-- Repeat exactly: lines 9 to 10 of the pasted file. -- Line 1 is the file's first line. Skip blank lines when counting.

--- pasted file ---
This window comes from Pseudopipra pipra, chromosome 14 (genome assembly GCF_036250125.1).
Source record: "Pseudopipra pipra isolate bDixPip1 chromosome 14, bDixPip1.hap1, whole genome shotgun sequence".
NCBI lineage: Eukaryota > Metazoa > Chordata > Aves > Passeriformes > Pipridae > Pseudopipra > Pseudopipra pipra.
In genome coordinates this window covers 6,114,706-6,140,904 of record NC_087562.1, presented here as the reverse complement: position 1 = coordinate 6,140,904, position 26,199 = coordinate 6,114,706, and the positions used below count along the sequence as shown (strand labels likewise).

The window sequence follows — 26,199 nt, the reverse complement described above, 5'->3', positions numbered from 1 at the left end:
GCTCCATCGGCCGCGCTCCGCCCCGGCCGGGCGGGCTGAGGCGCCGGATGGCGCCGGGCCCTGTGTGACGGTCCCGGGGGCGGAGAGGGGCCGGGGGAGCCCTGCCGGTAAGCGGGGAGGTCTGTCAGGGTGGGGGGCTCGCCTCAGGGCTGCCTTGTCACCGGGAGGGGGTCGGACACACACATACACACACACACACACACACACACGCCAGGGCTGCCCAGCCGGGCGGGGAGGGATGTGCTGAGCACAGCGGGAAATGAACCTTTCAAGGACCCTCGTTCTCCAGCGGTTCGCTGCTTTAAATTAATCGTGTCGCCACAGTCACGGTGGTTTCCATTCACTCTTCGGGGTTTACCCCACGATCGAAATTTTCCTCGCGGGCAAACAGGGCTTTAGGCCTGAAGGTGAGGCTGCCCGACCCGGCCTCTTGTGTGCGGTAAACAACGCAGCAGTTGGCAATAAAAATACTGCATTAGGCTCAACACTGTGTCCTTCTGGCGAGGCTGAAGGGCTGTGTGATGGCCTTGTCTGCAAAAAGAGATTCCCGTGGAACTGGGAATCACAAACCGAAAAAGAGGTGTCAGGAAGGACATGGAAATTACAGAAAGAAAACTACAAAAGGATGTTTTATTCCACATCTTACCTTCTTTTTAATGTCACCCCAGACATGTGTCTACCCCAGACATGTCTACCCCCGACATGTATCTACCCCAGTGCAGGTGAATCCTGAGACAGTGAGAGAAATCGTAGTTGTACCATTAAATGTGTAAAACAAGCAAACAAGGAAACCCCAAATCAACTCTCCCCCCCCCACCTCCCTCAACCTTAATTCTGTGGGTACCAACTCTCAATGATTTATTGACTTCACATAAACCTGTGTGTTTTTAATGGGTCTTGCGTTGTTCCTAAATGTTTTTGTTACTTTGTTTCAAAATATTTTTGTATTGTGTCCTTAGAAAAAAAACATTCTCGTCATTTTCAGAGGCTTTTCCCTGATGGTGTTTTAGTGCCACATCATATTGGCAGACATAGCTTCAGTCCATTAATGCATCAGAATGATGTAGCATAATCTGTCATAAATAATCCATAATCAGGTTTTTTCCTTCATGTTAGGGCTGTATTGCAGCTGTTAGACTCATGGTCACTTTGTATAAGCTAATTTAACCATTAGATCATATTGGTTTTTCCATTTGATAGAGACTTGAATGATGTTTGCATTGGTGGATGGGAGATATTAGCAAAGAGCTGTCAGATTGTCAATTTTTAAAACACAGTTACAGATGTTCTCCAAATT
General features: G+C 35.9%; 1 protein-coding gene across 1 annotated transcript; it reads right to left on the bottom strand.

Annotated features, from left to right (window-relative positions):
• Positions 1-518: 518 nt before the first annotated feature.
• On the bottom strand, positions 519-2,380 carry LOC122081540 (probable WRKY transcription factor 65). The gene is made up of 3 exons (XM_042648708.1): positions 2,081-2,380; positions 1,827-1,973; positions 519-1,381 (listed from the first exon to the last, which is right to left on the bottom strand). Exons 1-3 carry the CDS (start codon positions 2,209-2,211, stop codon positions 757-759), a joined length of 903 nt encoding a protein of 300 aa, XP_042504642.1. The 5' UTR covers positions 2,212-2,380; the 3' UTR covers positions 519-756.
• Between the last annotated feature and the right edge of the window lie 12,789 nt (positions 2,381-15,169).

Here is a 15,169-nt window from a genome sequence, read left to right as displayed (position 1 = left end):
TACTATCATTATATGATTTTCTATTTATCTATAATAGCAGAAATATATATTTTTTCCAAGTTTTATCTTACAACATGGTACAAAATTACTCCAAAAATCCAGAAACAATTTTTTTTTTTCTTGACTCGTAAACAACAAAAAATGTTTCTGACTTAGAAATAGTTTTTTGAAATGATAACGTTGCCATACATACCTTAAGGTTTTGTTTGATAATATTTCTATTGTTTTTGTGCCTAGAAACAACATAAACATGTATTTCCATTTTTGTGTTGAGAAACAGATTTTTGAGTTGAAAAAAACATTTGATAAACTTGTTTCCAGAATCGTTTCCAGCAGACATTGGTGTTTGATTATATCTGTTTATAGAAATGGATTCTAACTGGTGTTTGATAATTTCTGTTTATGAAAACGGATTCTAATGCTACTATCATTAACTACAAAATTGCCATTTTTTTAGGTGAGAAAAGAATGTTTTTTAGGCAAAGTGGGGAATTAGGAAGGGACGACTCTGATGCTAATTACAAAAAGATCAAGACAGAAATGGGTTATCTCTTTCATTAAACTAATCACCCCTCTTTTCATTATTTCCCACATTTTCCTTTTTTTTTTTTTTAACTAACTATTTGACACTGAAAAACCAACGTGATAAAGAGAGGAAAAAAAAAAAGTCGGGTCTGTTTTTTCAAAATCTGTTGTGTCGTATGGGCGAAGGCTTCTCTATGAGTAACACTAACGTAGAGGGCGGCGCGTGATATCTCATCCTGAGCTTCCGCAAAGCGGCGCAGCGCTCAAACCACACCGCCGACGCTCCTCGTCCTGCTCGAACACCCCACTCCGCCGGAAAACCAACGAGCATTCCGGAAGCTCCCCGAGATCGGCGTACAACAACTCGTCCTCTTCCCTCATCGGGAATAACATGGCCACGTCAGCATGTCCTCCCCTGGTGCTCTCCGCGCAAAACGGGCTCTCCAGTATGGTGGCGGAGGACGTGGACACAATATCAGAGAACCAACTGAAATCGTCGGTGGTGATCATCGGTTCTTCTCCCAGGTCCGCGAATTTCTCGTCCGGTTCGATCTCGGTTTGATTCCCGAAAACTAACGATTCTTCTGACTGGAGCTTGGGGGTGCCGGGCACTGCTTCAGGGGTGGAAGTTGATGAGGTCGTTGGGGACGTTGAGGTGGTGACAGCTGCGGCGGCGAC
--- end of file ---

• Positions 1-518: 518 nt before the first annotated feature.
• On the bottom strand, positions 519-2,380 carry LOC122081540 (probable WRKY transcription factor 65). The gene is made up of 3 exons (XM_042648708.1): positions 2,081-2,380; positions 1,827-1,973; positions 519-1,381 (listed from the first exon to the last, which is right to left on the bottom strand). Exons 1-3 carry the CDS (start codon positions 2,209-2,211, stop codon positions 757-759), a joined length of 903 nt encoding a protein of 300 aa, XP_042504642.1. The 5' UTR covers positions 2,212-2,380; the 3' UTR covers positions 519-756.